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Investors driving home excellence at Bull Valley Golf Club

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(Daniel J. Murphy - dmurphy@shawmedia.com)
Local investors hope to transform the Bull Valley Golf Club into an international destination.
Caption
(Daniel J. Murphy – dmurphy@shawmedia.com)
Pat Walter of McHenry replaces drop ceiling tiles at the Bull Valley Golf Club in Woodstock. Businessman Gary Rabine and three other partners bought the course and clubhouse out of bankruptcy and have remodeled, redecorated and upgraded the facility and equipment.

WOODSTOCK – New owners are working hard to make Bull Valley Golf Club more than one of the most challenging golfing venues in the country. They want to make it a destination ... worldwide.

Gary Rabine, co-owner and chief executive officer of the Rabine Group headquartered in Schaumburg, joined with three other partners to buy the course on Feb. 29.

“We paid less then $2 million but after the purchase of new golf carts, greens equipment, interior updating and initial course improvements we will have about $3 million invested,” Rabine said. “These improvements will help to build the new Bull Valley brand.”

When Rabine joined with partners Alan Miller of West Dundee and, Mike Eesley and Jason Sciarro of Woodstock , the course was saddled with debt and treading water. Capmark Bank of Utah took over the course, receiving the deed in lieu of foreclosure. However, the 18-hole course, located at 1311 Club Road in Woodstock, retained its management team.

“The original owner spent $12 [million] to $15 million to build the course in 2005,” said Rabine, of Johnsburg. “A golf course company bought it for approximately $7.5 million and a couple years ago the bank took it back.”

Now, he and his partners hope to bring this private course back to prominence. It has about 130 members now, with an estimated 40 others slated to join in the next couple of months.

“If you make it accessible and convenient, people will travel for it,” Rabine said. “And we have a 22-passenger limousine that will pick people up at the depot and take them back to the train or back to a local hotel for the night.”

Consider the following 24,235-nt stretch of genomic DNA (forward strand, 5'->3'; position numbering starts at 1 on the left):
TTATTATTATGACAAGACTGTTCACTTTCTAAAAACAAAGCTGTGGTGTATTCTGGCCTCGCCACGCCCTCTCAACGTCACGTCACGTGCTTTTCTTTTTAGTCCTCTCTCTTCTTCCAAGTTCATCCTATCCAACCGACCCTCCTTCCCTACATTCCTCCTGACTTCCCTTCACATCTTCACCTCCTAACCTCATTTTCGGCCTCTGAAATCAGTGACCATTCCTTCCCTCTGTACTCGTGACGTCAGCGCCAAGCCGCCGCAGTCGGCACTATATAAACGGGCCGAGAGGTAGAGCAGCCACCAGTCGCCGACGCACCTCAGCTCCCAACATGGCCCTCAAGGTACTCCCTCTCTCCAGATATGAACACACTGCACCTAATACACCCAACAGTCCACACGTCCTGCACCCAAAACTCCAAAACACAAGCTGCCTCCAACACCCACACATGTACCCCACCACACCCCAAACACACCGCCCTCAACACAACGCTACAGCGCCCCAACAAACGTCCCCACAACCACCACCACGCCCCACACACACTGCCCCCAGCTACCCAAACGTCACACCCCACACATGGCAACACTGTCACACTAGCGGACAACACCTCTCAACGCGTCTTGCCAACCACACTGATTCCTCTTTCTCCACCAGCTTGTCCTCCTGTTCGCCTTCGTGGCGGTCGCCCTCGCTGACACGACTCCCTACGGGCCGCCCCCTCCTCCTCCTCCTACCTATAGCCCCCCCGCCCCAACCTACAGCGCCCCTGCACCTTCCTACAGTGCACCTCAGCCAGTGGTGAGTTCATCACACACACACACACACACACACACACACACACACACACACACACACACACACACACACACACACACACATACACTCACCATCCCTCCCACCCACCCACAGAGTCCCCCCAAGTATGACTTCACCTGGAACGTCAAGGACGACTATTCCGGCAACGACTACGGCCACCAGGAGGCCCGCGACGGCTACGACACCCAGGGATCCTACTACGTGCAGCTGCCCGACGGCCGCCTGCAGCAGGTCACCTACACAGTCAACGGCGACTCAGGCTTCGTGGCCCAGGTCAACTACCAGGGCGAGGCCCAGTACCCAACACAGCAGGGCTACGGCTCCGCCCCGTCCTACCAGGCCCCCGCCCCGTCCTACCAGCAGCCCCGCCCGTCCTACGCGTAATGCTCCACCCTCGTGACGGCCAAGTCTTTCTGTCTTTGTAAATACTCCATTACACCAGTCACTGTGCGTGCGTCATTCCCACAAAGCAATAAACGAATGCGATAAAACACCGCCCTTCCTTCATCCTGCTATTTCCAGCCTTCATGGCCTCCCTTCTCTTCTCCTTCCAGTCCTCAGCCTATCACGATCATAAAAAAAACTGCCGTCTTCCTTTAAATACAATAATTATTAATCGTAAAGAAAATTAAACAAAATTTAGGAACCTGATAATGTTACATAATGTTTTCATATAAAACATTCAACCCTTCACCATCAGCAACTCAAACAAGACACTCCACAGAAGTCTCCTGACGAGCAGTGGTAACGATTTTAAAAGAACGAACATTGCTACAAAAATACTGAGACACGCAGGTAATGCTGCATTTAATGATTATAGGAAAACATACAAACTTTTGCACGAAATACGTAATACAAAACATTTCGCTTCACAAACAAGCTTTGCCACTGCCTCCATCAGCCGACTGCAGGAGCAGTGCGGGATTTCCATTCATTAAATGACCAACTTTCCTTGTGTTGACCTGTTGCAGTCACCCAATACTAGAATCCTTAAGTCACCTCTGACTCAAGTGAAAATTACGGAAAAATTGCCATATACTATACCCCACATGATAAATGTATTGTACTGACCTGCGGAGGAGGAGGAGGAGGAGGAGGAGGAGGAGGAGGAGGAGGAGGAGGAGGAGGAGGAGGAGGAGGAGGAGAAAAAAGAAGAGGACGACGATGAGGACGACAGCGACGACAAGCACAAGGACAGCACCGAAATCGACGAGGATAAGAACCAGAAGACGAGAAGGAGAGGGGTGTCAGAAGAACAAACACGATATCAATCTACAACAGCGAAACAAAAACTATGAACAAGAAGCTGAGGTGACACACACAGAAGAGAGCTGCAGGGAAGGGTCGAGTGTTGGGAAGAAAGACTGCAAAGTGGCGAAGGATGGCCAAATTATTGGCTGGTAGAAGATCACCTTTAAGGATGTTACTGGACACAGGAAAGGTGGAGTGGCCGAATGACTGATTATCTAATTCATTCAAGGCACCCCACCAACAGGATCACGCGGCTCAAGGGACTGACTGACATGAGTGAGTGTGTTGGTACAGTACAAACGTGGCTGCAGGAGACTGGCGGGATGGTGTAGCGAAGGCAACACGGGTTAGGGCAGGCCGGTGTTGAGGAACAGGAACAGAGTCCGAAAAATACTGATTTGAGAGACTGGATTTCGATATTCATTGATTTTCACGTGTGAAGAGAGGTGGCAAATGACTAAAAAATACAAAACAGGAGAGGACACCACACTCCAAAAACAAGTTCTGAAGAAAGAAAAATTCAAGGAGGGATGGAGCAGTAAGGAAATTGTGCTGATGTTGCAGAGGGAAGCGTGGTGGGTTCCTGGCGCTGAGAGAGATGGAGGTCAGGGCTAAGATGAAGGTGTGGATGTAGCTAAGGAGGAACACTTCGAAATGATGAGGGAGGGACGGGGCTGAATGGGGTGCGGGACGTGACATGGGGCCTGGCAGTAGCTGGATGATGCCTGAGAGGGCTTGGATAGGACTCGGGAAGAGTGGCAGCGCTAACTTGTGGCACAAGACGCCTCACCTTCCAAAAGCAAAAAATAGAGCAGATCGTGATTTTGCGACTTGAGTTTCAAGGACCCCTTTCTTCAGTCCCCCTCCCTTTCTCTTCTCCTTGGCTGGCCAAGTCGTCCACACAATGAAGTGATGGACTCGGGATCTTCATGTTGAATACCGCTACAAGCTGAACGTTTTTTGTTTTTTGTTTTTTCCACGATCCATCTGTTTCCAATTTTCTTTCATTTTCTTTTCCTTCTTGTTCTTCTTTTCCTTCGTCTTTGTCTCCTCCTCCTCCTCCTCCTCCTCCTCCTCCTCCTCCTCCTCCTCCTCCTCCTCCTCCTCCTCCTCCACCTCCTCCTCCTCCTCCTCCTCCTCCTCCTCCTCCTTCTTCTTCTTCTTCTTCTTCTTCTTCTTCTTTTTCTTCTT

The key, he said, is getting more visibility and continuing their plan to invest in the club every year. Improvements under way now, in preparation for an April opening, include new maple floors, improvements to the bar area, and expanded dining room for banquets and special events, and other upgrades in the 37,000-square-foot clubhouse totaling about $400,000; a $300,000 investment on all new golf carts, and $200,000 into the course itself.

And why not? Rabine said there is a lot at Bull Valley Golf Club to like.

“I saw in this course the opportunity to nurture an amazing golf property, one that I believe is world class and can be a top 100 course in the U.S.,” Rabine said.

“We wanted to send a message that this will be a high-quality, world-class golf course. We want to be always improving. We are ranked 14th best in the state by Golf Digest. Prior to that we were 17th. In the last two years we moved up three slots.”

General Manager Gary Martin said the course is comparable to those that many professional golfers play, but it will take to build a reputation and the supporting infrastructure in town to host such an event. In the meantime, he is booking weddings and readying the clubhouse in time for for Easter brunch.

“When it fell into the hands of the other owners, things went to the wayside. That happens when you have absentee owners,” Martin said. “Now Gary gives up all the resources we want.”

Rabine believes success will follow, as it has with each of the 10 companies that comprise the Rabine Group.

“Any busines we operate in the Rabine Group is world class,” Rabine said. “We’ve grown in the last 10 years because of great people. We’re pretty good about finding high-quality people and the people there [at the course] are a great team. ... We’re keep all those people rather than starting from scratch, so long as everybody here strives to deliver a Ritz Carlton, world-class experience and serve customers with real passion.”

Bull Valley Golf Club will employ about 35 people on seasonal basis, about 12 full-time. They include James Baird award winning award-winning chef and Woodstock native John Havlis. With that in mind, the club is offering $300 a year dinner memberships that allow access of up to four rounds of golf with three friends at a special rate.

“We don’t want to be in business if we can’t differentiate it and be world class,” Rabine siad. “In this case, we have a course with a business model that fits perfectly for us.”

Rabine bought Blackhawk Run Golf Golf Club a few years ago in Stockton, near where he owns a lake house, and immediately began educating himself about the business.

“I will never say I’m a golf guy or a gold guru. What I do is make sure that the best of the best is helping me with this,” Rabine said. “My think is putting good people together. ... In this case we have a very good staff there, and I’m going to support them with more expertise around them they will ever have. I’d like to get the best golf minds in the world out to the course so we can sponge off of them.

“I’m also will ing to share anything I do. I mentor a lot of people in my business. As long as you are willing to give, you can expect to get.”

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